TV-station revenues were $22.2 billion in 2007, down $500 million (2%) from $22.7 billion in 2006, according to BIA Financial Network's Investing in Television report.
But the picture looks brighter for 2008, with an estimated average 11.5% boost—a 10-year high if the prediction is accurate, BIA said—led by election spending. The financial and strategic advisory firm says revenue increases could be even higher in the most contested states, which BIA says includes Ohio, Florida, Pennsylvania, Virginia, South Carolina, Maine, Iowa, Wisconsin, Colorado and California.
BIA's report says there were 294 stations sold for an estimated $4.6 billion in 2007. That number includes both sales that closed and were proposed (no sale is done until the FCC approves it).
The number of station transactions was up from the 202 sold in 2006, but the total dollar volume was only one-quarter of the $18.1 billion in sales in 2006, BIA said.
The 2006 figure was largely accounted for by the $12.3 billion sale of Univision Communications to an investor group led by Haim Saban.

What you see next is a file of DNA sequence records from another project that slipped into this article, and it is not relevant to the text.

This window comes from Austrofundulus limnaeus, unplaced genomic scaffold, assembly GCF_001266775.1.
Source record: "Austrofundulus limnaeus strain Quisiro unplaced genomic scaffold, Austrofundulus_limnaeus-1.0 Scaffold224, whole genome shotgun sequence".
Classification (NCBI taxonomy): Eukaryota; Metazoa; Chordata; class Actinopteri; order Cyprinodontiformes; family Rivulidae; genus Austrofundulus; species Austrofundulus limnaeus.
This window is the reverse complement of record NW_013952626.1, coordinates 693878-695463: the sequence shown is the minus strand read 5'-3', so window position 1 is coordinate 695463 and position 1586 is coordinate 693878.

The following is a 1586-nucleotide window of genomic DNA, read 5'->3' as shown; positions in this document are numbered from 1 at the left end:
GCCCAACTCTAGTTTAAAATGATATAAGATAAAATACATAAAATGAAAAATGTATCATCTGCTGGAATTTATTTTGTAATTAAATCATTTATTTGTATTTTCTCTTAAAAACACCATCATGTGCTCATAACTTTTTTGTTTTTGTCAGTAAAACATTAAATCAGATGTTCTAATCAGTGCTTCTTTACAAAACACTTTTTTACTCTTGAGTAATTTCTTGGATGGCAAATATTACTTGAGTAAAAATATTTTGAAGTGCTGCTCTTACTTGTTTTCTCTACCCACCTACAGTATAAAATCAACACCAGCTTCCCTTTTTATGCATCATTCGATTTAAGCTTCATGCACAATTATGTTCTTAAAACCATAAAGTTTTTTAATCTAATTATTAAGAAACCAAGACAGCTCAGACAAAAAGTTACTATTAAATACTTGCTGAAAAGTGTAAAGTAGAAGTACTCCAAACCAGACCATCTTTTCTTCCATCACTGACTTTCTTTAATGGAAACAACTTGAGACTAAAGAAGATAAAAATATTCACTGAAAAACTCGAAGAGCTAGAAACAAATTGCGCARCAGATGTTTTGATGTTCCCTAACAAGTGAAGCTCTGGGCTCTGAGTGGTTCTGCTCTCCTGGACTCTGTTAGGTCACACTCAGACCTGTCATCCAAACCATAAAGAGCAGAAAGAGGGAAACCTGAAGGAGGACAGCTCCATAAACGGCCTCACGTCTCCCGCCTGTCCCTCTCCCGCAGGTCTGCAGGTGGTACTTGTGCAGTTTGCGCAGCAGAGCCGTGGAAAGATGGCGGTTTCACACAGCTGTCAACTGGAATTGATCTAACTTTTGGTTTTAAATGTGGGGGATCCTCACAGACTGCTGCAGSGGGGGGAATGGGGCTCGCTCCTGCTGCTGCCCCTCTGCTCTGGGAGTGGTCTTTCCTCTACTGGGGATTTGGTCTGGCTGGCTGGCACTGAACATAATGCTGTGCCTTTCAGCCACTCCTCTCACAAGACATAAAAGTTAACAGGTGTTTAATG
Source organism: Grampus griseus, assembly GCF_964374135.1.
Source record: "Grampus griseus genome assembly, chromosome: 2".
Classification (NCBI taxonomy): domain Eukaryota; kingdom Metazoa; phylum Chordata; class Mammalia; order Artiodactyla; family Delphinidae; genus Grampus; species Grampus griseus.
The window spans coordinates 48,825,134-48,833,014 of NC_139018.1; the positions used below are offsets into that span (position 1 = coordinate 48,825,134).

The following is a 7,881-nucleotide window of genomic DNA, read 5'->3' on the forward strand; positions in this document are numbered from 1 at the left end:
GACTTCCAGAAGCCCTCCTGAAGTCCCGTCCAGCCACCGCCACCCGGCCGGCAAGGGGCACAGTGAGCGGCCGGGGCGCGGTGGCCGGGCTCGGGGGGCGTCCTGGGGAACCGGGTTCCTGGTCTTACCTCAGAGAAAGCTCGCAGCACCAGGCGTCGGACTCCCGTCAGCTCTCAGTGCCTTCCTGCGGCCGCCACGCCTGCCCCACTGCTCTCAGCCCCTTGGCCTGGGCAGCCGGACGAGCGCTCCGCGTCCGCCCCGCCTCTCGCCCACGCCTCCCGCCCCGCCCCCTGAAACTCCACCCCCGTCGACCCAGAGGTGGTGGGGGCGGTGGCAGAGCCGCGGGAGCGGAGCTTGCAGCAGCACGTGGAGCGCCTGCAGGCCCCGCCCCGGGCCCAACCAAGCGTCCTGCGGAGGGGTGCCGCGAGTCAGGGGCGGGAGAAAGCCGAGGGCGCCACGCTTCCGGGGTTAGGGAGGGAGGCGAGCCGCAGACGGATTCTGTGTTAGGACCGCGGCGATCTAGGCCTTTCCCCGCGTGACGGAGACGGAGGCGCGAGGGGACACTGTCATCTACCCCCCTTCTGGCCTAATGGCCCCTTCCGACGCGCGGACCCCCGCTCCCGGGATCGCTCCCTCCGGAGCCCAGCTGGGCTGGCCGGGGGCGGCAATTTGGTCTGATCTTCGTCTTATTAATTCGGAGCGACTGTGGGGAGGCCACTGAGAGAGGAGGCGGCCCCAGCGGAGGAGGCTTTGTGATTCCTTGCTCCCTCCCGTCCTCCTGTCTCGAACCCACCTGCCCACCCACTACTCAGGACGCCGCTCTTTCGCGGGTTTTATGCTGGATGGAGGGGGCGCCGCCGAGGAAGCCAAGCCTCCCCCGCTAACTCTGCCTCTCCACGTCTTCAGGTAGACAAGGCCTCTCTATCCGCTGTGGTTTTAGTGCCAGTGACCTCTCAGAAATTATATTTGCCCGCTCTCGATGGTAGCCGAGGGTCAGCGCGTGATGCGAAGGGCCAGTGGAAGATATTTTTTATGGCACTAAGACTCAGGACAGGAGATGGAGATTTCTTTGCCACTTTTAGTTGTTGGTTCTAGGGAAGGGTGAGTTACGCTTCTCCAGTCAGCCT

The top announced sale in 2007 was News Corp.'s proposed $1.1 billion sale of eight TV stations, in Cleveland, Denver, St. Louis, Kansas City and Milwaukee, to Oak Hill Capital Partners.
"Despite the constant buzz of new-media alternatives, television will prove itself to be a hot medium in 2008 not only because it's fail-safe, but because it delivers viewers in a very targeted, local way," BIA VP Mark Fratrik said in announcing the report.
But station revenue has definitely fallen into a feast-or-famine cycle, with the good times coming in election years.
After the boom year BIA expects in 2008, it predicts station revenues will be down 3% in 2009, then up 8% in 2010 and down 1.4% again in 2011.
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